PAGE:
Pound slides as U.K. inflation unexpectedly stalls
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The U.S. dollar strengthened this morning after economic data, including July retail sales and the Empire State Manufacturing Survey, beat expectations across the board, casting the U.S. economy in a relatively favorable light.
Retail sales came in 0.6% on the month, compared with 0.4% expected, or 0.5% up when excluding auto fuel matching expectations. Meanwhile, the Empire State Manufacturing Index, measuring business conditions in the region for August, read 25.2, compared with an expected 11 and 9.8 in the prior month.
June business inventories also came in stronger on the month, recording a 0.5% increase compared with 0.4% expected and 0.3% previously.
The ICE Dollar Index , which measures the greenback against a basket of six currencies, is 0.5% up at 93.9020, retreated from its initial spike to 94.0370 following the data releases but still showed a gain, compared with 93.7920 before the release.
In lockstep, the euro clawed back some of its losses and is 0.4% down at $1.1736, compared with $1.1702 after the reports were released.
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"Any rebound of such magnitude will be seen as a relief and could carry dollar-yen through the 111.00 level, but if the data misses the mark again--or, worse, prints negative, the pair could once again tumble toward 109.00 as the day proceeds," said Boris Schlossberg, managing director of currency strategy, at BK Asset Management, in a note before the data release.
The dollar rose to Yen110.41 on Tuesday, up from Yen109.63 on Monday.
The U.S. currency also continues to benefit from abating fears about a military showdown between the U.S. and North Korea. Tensions eased further on Tuesday after North Korean leader Kim Jong Un decided not to launch a missile attack on U.S. territory Guam (http://www.marketwatch.com/story/north-korea-steps-back-from-plan-to-launch-missiles-at-guam-2017-08-14), according to state media.
The pound, on the other hand, tumbled on Tuesday after U.K. inflation came in softer than expected, quelling some concern that the Bank of England would soon raise interest rates.
Sterling bought $1.2861, down from as high as $1.2971 earlier in the day and $1.2964 late Monday in New York. Against the euro, the pound stood at EUR1.0955, compared with EUR1.1004 late on Monday.
From a technical perspective, the outlook for the pound-dollar pair is beginning to look more bearish than bullish given that the currency has dropped below the psychological $1.30 handle, Fawad Razaqzada, market analyst at Forex.com, wrote earlier today. Breaking through the $1.30 technical barrier could turn the sentiment bullish again, he speculated.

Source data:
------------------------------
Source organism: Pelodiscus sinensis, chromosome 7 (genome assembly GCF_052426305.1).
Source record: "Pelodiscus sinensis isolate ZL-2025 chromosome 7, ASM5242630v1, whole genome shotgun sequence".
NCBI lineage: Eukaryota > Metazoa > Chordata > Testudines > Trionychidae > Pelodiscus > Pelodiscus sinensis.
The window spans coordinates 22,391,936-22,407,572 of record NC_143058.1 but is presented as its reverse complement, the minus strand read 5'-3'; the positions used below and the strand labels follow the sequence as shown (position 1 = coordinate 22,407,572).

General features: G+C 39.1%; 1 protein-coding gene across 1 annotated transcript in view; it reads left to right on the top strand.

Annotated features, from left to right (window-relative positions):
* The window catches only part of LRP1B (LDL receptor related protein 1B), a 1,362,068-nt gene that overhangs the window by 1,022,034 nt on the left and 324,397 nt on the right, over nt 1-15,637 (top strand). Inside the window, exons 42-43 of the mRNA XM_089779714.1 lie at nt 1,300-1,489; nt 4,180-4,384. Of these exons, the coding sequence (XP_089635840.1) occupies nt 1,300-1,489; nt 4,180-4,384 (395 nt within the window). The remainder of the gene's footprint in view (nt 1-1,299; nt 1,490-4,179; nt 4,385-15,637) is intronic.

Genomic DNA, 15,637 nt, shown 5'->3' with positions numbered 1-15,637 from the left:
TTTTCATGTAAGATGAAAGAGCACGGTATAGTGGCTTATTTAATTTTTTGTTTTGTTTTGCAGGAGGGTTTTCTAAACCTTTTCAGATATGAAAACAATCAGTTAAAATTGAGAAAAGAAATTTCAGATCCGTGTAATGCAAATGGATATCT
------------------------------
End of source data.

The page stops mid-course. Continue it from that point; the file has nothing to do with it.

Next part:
The downbeat mood came after the Office for National Statistics said British inflation remained unchanged at 2.6% in July (http://www.marketwatch.com/story/uk-consumer-inflation-remains-at-26-in-july-2017-08-15). Analysts had expected a 2.7% reading. Consumer prices in the U.K. have moved rapidly higher since the Brexit referendum in June last year, as the drop in sterling has made imported products more expensive.
Inflation rose to a four-year high of 2.9% in May, but has since cooled a little.
July's data are a "decent way away from the 2.9% reading seen in May. And given that the Bank of England didn't pull the rate-hike trigger at that level, they're not going to do it for anything lower, helping to explain why the pound found itself in such a bad mood once the figure was released," said Connor Campbell, financial analyst at Spreadex, in a note.
Elsewhere in Europe, the German Constitutional Court passed on a case against the European Central Bank, alleging that its quantitative easing program oversteps its mandate, to the European Court of Justice. The central bank's public sector purchase program is in question because it might violate the ban on monetary budget financing. Germany's court said there were reasons to believe a violation took place, according to a statement (http://www.bundesverfassungsgericht.de/SharedDocs/Pressemitteilungen/EN/2017/bvg17-070.html).
"If the court rules that the ECB is violating the ban [...] that would be huge," Razaqzada added. "It would have a significant impact not just on the euro but on stocks as well."
See:MarketWatch's economic calendar (http://www.marketwatch.com/economy-politics/calendars/economic)
(END) Dow Jones Newswires
August 15, 2017 13:29 ET (17:29 GMT)